The problem is: I am upside down in it

then fix it, unless you think you can buy an equivalent and working vehicle for $2k.
posted by caddis at 6:51 PM on October 11, 2006


Kelly Blue Book says $4k for a '99 Protege LX in good condition and 120K miles. Fix it.
posted by caddis at 6:54 PM on October 11, 2006


Kelley
posted by caddis at 6:56 PM on October 11, 2006


Repair it and don't end up owing that kind of money on a car with 120k miles on it next time. I mean, the whole point is to not get into a car load you're going to end up upside down on. The way to do that is to never take more than 5 years max to pay it off, and less than that if it's an older car, like your must have been.
posted by Mr. Gunn at 7:12 PM on October 11, 2006


The problem, as I see it, is that you can't very well sell the car in the condition it's in; no one would pay you enough for that to be worth your while. I don't really think you have any options other than to fix it. I was in a similar situation recently with my car needing major engine repair. I opted to replace the engine entirely (had the work done very cheaply at a shop that specializes in such things) and at least gain a motor with half as many miles out of the situation. My advice is to bite the bullett and get the car fixed now, and then start saving for a replacement.

Also, don't waste money on a new new car. Get a decent used car; always a better deal.
posted by autojack at 7:16 PM on October 11, 2006


From your description, I'd guess your transmission is, indeed, a goner. However, you could probably find one from a junkyard, as this was a very common car and will be well represented. This would probably cut that $2k repair by half, but, of course, there are no guarantees on how long a used transmission will last.

Once it's running, I'd work very hard to pay off the car in an accelerated manner if possible, then sell it. You'll probably lose money, but this type of throwaway car, at this mileage and, as you acknowledge, lacking maintenance, is not long for this earth.

As for all the unsolicited advice you're getting on auto financing, this is a lesson learned the hard way by nearly everyone. You're in good company.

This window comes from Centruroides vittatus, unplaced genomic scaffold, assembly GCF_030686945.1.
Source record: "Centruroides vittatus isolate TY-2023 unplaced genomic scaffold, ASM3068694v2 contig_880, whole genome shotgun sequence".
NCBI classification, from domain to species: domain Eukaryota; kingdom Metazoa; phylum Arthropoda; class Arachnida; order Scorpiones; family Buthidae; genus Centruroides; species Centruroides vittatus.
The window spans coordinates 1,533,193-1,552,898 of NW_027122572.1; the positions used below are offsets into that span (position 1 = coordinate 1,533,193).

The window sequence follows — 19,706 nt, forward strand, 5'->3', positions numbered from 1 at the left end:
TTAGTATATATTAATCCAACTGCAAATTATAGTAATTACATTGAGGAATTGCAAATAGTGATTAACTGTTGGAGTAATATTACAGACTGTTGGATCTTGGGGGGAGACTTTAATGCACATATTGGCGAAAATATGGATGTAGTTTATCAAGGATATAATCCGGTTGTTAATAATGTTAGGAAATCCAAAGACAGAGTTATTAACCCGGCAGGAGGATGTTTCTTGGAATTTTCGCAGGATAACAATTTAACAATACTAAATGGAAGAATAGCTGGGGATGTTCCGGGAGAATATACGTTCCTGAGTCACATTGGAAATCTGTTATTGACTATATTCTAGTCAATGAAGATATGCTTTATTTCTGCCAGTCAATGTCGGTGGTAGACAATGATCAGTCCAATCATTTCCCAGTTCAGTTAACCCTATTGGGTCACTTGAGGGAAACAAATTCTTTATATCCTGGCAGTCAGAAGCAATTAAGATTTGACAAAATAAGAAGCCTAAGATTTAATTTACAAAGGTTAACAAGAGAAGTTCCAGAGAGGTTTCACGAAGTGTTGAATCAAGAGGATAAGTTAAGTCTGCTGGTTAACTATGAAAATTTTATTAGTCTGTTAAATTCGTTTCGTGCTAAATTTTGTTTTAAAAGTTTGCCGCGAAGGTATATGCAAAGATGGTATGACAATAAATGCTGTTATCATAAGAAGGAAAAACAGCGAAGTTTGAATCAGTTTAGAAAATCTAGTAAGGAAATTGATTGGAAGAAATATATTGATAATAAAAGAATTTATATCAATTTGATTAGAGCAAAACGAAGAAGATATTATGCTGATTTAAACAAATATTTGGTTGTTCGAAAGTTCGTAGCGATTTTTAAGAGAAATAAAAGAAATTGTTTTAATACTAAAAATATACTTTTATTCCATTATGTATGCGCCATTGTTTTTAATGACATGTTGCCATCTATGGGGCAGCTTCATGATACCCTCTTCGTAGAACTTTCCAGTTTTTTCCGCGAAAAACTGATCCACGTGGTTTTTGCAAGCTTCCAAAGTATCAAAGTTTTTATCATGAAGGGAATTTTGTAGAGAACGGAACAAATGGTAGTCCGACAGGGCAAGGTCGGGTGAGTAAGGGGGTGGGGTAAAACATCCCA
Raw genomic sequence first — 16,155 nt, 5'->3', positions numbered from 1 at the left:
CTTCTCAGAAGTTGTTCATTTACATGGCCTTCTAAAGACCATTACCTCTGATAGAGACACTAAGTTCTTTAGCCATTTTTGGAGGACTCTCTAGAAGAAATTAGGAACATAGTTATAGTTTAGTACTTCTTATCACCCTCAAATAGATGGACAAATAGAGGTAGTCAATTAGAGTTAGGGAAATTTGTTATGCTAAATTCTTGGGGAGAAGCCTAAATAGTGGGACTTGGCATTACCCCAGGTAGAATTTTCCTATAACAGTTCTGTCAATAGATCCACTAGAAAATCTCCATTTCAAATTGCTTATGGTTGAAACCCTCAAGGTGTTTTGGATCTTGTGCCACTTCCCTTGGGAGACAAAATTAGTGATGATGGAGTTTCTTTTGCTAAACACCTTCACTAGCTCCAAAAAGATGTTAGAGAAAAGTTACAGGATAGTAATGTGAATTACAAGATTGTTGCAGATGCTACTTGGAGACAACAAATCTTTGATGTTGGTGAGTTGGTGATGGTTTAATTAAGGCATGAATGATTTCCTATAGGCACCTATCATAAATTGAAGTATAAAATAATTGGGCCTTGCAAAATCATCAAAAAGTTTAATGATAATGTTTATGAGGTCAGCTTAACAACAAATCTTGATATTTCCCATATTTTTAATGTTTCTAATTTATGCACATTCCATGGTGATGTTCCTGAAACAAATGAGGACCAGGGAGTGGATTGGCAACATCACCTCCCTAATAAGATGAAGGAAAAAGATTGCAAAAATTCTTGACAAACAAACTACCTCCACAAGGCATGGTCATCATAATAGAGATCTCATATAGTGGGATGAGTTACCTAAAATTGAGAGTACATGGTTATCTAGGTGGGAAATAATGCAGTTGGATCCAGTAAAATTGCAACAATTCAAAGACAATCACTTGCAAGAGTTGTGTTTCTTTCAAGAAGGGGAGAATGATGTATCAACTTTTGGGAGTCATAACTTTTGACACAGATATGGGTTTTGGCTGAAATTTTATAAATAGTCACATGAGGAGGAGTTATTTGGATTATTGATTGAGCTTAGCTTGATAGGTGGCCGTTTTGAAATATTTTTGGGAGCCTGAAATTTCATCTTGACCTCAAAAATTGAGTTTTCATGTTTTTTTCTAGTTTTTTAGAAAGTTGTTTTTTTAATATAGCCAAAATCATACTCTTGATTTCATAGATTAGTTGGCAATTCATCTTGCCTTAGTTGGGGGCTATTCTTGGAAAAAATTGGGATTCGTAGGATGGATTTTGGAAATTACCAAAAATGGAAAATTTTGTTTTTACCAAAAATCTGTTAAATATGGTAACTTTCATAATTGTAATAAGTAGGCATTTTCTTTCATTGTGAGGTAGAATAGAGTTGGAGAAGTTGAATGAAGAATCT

posted by M.C. Lo-Carb! at 7:38 PM on October 11, 2006


I'm sorry eggerspretty, but that transmission is shot, or mostly so.

But I have good news. Take your car to a certified (ASE) transmission shop. The diagnosis part might me a bit more than $250, but the total repair should be much less than $2k.

I know he's your "trusted" mechanic, but most mechanics don't know much about transmissions, especially with later model automatics.

Having a bad transmission is pretty bad, but having a mech saying that it'll cost $2k is even worse.

Re: used auto parts: Usually they are 1/3 the cost of brand new parts and are often warrented for 30 days.
posted by snsranch at 7:44 PM on October 11, 2006


It is an auto - and the guy who is servicing it right now is saying that it is not shifting out of second gear. It starts in second gear and it stays in second gear.

This is "limp home" mode -- when something breaks down badly enough the transmission just won't work, it locks into second so you can at least get it to a mechanic. $2000 for a Mazda automatic is also not out of line, I paid $2700 to have the trans in an '89 Ford Probe rebuilt (the car shared a lot of parts with the Mazda 323 of the time, including the trans) -- and then had to have it done again about a year later (because the first guy fucked it up) -- fortunately at a somewhat lesser price by someone who wasn't trying so hard to anally rape me. So, um, yeah, the price is about right.

Whether to do it or not, I can't say. I'd personally look for another car. Cars that need one repair are likely to need another, and another, and another.
posted by kindall at 1:16 PM on October 13, 2006